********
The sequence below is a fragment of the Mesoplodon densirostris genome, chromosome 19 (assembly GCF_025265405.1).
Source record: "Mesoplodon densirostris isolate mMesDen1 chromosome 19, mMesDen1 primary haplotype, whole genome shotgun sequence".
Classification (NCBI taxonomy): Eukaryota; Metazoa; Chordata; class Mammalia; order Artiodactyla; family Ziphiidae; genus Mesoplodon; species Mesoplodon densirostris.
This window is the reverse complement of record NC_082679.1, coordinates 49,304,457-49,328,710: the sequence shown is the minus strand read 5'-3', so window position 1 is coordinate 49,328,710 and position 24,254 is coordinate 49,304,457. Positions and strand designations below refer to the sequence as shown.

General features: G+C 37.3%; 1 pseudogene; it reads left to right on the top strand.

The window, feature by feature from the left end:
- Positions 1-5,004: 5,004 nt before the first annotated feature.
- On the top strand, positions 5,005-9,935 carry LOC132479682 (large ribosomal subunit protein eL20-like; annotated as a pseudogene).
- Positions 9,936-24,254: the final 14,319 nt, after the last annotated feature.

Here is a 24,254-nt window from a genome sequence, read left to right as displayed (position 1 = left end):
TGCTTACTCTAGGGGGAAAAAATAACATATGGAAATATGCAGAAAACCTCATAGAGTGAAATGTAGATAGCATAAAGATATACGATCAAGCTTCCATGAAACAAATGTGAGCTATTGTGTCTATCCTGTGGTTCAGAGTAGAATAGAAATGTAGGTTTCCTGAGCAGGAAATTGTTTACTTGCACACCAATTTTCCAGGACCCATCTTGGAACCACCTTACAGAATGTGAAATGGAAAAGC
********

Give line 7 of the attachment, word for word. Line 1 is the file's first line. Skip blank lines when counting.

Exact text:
- Positions 1-5,004: 5,004 nt before the first annotated feature.